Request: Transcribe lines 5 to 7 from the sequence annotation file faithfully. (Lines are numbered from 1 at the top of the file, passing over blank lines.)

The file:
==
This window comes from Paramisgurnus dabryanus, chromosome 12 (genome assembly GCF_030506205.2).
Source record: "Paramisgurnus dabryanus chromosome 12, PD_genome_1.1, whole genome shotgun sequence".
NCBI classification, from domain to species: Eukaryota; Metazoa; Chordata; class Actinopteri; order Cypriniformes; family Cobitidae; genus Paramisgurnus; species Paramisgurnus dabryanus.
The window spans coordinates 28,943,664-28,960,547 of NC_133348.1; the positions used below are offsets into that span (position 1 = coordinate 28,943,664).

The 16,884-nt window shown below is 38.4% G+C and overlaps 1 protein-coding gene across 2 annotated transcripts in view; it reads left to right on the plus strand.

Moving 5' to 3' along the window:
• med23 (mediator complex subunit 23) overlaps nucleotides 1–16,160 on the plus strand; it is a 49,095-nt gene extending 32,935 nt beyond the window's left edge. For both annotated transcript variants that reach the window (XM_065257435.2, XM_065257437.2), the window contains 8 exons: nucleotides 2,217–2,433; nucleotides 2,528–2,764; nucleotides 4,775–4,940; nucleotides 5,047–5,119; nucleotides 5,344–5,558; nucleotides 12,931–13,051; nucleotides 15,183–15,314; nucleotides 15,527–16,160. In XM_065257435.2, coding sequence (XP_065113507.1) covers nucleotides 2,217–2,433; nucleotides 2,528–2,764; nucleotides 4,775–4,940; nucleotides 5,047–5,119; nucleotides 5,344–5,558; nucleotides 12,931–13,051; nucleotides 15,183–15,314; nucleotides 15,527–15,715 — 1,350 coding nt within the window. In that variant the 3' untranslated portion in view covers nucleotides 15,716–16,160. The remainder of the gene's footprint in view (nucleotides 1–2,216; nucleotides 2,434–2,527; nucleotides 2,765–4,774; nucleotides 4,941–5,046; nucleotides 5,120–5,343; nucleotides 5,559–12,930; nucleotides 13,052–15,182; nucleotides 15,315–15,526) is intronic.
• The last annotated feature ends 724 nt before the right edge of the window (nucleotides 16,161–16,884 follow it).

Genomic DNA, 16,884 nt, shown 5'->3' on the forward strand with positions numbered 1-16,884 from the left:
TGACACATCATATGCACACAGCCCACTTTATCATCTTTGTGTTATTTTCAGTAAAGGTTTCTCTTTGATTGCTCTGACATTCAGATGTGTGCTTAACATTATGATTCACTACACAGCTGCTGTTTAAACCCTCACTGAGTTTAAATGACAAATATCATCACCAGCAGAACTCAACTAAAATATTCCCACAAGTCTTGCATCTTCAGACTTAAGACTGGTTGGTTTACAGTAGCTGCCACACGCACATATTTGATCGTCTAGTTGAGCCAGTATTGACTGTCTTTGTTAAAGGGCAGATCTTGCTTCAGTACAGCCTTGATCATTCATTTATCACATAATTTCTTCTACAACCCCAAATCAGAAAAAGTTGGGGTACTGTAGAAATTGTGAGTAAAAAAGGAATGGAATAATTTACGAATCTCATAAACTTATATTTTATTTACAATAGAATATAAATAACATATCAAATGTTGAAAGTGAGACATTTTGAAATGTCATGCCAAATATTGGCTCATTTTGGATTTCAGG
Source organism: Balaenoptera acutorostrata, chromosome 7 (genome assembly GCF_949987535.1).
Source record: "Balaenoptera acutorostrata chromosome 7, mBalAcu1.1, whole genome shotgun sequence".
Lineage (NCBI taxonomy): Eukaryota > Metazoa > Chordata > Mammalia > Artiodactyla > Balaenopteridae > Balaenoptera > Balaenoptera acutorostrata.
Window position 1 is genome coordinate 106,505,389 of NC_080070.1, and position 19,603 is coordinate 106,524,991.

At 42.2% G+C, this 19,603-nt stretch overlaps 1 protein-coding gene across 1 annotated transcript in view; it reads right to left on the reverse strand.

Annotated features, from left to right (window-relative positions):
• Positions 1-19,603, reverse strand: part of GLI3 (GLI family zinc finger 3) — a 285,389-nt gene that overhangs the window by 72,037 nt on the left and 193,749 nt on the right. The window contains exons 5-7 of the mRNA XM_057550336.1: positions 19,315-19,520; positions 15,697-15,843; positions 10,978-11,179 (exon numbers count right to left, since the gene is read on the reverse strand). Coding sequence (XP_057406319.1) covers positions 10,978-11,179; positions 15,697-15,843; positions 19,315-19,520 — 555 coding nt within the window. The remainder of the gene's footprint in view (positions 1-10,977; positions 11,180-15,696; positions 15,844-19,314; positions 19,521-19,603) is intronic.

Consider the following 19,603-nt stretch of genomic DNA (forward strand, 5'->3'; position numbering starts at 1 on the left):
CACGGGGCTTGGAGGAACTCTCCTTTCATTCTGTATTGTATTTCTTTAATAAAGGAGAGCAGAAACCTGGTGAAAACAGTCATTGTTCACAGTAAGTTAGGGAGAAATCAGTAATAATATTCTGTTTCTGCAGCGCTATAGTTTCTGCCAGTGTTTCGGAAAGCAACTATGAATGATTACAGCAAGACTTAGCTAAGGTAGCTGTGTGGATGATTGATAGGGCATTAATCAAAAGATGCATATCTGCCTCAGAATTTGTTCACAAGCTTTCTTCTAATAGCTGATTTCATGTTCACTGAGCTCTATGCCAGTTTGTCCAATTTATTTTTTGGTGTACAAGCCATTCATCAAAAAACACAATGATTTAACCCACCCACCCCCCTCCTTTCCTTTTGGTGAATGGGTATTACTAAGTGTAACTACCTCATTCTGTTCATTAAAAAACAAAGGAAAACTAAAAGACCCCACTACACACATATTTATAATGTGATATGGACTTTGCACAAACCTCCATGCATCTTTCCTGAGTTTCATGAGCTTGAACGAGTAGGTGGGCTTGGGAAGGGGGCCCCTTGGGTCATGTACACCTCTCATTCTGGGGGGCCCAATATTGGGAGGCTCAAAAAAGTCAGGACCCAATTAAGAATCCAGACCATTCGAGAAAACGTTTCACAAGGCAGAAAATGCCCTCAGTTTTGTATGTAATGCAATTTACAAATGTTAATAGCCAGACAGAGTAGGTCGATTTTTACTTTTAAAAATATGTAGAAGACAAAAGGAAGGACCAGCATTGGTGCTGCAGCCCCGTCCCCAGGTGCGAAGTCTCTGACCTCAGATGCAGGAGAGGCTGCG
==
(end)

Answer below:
The 16,884-nt window shown below is 38.4% G+C and overlaps 1 protein-coding gene across 2 annotated transcripts in view; it reads left to right on the plus strand.

Moving 5' to 3' along the window:
• med23 (mediator complex subunit 23) overlaps nucleotides 1–16,160 on the plus strand; it is a 49,095-nt gene extending 32,935 nt beyond the window's left edge. For both annotated transcript variants that reach the window (XM_065257435.2, XM_065257437.2), the window contains 8 exons: nucleotides 2,217–2,433; nucleotides 2,528–2,764; nucleotides 4,775–4,940; nucleotides 5,047–5,119; nucleotides 5,344–5,558; nucleotides 12,931–13,051; nucleotides 15,183–15,314; nucleotides 15,527–16,160. In XM_065257435.2, coding sequence (XP_065113507.1) covers nucleotides 2,217–2,433; nucleotides 2,528–2,764; nucleotides 4,775–4,940; nucleotides 5,047–5,119; nucleotides 5,344–5,558; nucleotides 12,931–13,051; nucleotides 15,183–15,314; nucleotides 15,527–15,715 — 1,350 coding nt within the window. In that variant the 3' untranslated portion in view covers nucleotides 15,716–16,160. The remainder of the gene's footprint in view (nucleotides 1–2,216; nucleotides 2,434–2,527; nucleotides 2,765–4,774; nucleotides 4,941–5,046; nucleotides 5,120–5,343; nucleotides 5,559–12,930; nucleotides 13,052–15,182; nucleotides 15,315–15,526) is intronic.